The Therapeutic Effects of Tyrosine Hydroxylase Gene Transfected Hematopoetic Stem Cells in a Rat Model of Parkinson’s Disease
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- Zhang, S., Zou, Z., Jiang, X. et al. Cell Mol Neurobiol (2008) 28: 529. doi:10.1007/s10571-007-9191-8
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To investigate the therapeutic effects of tyrosine hydroxylase (TH)-transfected neuronal stem cells derived from bone marrow stem cells (NdSCs-D-BMSCs) on Parkinson’s disease (PD) through different transplantation protocols, including microinjection into the cerebral ventricles (CV) and the striatum (ST).
After identification by enzyme digestion, the constructed plasmid pEGFP-C2-TH was transfected into 8-day-cultured NdSCs-D-BMSCs by electroporation resulting in the coexpression of green fluorescent protein (GFP) and TH. The TH-transfected cells were injected into either the right ST or CV of PD rats. The changes in locomotor activity of PD rats and the migration of transplanted cells in cerebral tissue were monitored and cerebral DA levels were assayed by high performance liquid chromatography (HPLC).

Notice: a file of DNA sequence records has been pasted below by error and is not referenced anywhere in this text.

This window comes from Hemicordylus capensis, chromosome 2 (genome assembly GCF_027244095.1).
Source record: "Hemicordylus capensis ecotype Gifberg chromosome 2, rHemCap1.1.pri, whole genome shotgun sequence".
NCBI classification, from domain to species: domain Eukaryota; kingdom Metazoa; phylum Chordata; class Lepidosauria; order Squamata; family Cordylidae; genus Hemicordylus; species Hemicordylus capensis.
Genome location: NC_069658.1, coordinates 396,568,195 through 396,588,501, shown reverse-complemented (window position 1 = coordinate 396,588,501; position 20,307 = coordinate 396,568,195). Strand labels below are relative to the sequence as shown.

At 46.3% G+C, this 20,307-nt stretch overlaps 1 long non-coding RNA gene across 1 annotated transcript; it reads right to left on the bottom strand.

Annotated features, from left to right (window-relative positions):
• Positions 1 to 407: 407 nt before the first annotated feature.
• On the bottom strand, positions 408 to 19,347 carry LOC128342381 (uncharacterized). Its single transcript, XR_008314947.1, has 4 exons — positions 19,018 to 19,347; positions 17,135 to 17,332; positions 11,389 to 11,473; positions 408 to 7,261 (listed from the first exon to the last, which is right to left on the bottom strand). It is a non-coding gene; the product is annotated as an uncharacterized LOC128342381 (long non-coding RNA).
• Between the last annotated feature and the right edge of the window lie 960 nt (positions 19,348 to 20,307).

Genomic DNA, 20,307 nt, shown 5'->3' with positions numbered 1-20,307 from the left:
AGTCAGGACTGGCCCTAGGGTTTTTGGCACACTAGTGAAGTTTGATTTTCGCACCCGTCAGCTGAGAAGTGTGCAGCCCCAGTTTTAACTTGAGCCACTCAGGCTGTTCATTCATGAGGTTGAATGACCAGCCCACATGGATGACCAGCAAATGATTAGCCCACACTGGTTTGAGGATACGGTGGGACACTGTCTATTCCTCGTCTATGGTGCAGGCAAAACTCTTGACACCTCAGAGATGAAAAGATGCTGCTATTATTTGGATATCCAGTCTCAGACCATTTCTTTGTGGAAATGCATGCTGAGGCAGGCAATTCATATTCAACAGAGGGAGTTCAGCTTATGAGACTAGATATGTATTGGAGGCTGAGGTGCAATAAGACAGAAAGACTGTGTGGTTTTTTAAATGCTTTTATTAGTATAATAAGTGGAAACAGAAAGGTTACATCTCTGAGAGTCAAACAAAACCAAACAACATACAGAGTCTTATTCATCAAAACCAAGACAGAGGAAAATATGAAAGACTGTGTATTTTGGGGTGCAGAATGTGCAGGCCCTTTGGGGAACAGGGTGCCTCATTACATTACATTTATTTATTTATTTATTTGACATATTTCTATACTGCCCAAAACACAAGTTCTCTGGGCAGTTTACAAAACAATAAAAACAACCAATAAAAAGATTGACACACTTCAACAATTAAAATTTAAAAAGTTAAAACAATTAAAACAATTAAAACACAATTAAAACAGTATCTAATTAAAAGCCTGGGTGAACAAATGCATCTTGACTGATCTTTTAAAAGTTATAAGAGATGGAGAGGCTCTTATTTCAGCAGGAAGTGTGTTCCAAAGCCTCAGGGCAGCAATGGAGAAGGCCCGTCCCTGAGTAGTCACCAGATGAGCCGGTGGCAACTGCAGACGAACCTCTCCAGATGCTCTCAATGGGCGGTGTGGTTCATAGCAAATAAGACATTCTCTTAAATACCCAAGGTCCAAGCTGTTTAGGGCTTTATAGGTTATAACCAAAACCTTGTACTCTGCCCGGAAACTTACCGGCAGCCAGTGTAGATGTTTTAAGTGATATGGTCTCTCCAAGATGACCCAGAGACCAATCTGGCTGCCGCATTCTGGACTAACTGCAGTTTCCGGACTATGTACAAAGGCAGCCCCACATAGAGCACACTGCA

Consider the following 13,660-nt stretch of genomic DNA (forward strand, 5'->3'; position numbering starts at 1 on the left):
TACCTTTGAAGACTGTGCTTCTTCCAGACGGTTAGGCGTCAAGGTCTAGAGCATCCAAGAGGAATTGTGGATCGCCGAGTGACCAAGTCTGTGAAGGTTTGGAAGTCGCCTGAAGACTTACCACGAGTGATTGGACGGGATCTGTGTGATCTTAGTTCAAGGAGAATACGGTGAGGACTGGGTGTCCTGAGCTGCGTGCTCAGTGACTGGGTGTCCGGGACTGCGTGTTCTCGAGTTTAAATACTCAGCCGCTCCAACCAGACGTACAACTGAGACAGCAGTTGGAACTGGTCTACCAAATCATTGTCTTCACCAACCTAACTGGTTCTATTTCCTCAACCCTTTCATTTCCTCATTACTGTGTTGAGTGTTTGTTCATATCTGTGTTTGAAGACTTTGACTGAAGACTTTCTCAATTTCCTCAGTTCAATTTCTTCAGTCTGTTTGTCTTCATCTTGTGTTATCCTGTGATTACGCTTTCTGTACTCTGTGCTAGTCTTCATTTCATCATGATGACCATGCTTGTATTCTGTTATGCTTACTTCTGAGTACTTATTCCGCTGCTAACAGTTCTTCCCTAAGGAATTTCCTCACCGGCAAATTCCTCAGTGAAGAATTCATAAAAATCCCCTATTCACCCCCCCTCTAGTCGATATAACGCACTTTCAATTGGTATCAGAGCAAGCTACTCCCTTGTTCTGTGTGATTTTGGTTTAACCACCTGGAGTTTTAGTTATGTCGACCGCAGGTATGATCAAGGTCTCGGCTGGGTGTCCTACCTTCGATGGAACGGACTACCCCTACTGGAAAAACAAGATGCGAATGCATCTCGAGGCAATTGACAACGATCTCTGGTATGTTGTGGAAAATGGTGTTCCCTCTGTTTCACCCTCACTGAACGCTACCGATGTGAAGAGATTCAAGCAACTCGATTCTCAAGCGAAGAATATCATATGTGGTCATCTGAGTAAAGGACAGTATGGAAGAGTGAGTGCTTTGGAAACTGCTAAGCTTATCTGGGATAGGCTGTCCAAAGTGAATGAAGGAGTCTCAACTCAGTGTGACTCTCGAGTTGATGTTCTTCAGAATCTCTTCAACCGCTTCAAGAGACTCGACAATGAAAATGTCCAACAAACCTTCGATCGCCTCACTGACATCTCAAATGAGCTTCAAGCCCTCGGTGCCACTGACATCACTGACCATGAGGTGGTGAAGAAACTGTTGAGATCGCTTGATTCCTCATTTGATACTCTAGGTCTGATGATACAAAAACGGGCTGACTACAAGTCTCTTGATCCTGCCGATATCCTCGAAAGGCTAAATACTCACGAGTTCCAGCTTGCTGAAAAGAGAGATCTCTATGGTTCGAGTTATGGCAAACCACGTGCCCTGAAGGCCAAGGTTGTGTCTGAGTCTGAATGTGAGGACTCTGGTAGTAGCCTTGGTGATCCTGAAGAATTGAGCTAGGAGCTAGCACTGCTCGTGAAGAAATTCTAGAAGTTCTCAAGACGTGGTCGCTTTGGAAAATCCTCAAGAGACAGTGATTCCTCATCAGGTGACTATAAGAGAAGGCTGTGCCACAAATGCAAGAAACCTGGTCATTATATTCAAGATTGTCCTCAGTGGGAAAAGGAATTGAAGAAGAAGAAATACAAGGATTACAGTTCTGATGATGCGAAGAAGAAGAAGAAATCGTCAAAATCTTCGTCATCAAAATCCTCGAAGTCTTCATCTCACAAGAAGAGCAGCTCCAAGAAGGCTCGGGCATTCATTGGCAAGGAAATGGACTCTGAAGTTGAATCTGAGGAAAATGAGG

Five days after plasmid pEGFP-C2-TH transfection into NdSCs-D-BMSCs GFP was expressed in 62.1% of the cells and the rate of co-expression with TH was 83.5%. Ten weeks following transplantation, the symptoms of PD rats in both groups were significantly improved and DA levels were restored to 46.6% and 33% of control. The transferred cells showed excellent survival rates in PD rat brains and distant migration was observed.
Both CV and ST transplantation of TH-transfected NDSCs-D-BMSCs has obvious therapeutic effects on PD rats. This study could provide evidence for future transplantation route selection, possibly leading to stem cell transplantation through lumbar puncture.